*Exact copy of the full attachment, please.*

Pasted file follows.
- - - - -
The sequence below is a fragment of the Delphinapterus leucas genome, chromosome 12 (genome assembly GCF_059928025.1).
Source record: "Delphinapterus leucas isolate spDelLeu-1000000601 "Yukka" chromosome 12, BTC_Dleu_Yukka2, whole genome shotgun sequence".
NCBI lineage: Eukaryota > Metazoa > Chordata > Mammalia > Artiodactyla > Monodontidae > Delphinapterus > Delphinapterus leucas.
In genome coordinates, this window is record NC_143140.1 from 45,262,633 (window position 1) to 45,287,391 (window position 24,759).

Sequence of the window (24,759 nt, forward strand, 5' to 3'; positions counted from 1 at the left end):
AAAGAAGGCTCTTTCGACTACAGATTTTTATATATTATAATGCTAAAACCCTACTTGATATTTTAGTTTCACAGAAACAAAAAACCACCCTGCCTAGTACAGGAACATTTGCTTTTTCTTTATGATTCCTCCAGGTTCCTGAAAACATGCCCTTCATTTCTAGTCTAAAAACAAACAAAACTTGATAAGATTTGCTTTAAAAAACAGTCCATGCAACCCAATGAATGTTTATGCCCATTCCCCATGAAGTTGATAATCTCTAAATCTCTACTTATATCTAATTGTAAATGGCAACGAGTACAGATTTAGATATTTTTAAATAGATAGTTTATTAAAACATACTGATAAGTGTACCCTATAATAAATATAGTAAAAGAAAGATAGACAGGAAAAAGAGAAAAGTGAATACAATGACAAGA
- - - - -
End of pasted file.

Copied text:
The sequence below is a fragment of the Delphinapterus leucas genome, chromosome 12 (genome assembly GCF_059928025.1).
Source record: "Delphinapterus leucas isolate spDelLeu-1000000601 "Yukka" chromosome 12, BTC_Dleu_Yukka2, whole genome shotgun sequence".
NCBI lineage: Eukaryota > Metazoa > Chordata > Mammalia > Artiodactyla > Monodontidae > Delphinapterus > Delphinapterus leucas.
In genome coordinates, this window is record NC_143140.1 from 45,262,633 (window position 1) to 45,287,391 (window position 24,759).

Sequence of the window (24,759 nt, forward strand, 5' to 3'; positions counted from 1 at the left end):
AAAGAAGGCTCTTTCGACTACAGATTTTTATATATTATAATGCTAAAACCCTACTTGATATTTTAGTTTCACAGAAACAAAAAACCACCCTGCCTAGTACAGGAACATTTGCTTTTTCTTTATGATTCCTCCAGGTTCCTGAAAACATGCCCTTCATTTCTAGTCTAAAAACAAACAAAACTTGATAAGATTTGCTTTAAAAAACAGTCCATGCAACCCAATGAATGTTTATGCCCATTCCCCATGAAGTTGATAATCTCTAAATCTCTACTTATATCTAATTGTAAATGGCAACGAGTACAGATTTAGATATTTTTAAATAGATAGTTTATTAAAACATACTGATAAGTGTACCCTATAATAAATATAGTAAAAGAAAGATAGACAGGAAAAAGAGAAAAGTGAATACAATGACAAGA